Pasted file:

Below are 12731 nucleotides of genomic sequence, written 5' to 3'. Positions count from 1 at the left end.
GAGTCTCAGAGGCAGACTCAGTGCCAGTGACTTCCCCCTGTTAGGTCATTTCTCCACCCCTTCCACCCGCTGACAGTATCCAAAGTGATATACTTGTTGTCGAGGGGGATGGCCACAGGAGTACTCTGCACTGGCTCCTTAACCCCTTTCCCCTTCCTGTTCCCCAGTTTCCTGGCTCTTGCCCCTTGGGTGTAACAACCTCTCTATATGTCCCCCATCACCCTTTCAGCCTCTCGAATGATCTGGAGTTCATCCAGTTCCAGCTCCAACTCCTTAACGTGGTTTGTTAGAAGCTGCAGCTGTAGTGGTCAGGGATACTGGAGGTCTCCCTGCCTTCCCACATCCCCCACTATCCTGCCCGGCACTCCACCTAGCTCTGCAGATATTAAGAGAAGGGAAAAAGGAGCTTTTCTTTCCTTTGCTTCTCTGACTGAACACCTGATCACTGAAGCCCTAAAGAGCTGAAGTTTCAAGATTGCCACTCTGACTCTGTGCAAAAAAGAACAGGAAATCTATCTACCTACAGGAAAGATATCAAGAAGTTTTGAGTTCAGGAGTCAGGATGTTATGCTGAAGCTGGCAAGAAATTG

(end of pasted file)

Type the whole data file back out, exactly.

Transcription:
Below are 12731 nucleotides of genomic sequence, written 5' to 3'. Positions count from 1 at the left end.
GAGTCTCAGAGGCAGACTCAGTGCCAGTGACTTCCCCCTGTTAGGTCATTTCTCCACCCCTTCCACCCGCTGACAGTATCCAAAGTGATATACTTGTTGTCGAGGGGGATGGCCACAGGAGTACTCTGCACTGGCTCCTTAACCCCTTTCCCCTTCCTGTTCCCCAGTTTCCTGGCTCTTGCCCCTTGGGTGTAACAACCTCTCTATATGTCCCCCATCACCCTTTCAGCCTCTCGAATGATCTGGAGTTCATCCAGTTCCAGCTCCAACTCCTTAACGTGGTTTGTTAGAAGCTGCAGCTGTAGTGGTCAGGGATACTGGAGGTCTCCCTGCCTTCCCACATCCCCCACTATCCTGCCCGGCACTCCACCTAGCTCTGCAGATATTAAGAGAAGGGAAAAAGGAGCTTTTCTTTCCTTTGCTTCTCTGACTGAACACCTGATCACTGAAGCCCTAAAGAGCTGAAGTTTCAAGATTGCCACTCTGACTCTGTGCAAAAAAGAACAGGAAATCTATCTACCTACAGGAAAGATATCAAGAAGTTTTGAGTTCAGGAGTCAGGATGTTATGCTGAAGCTGGCAAGAAATTG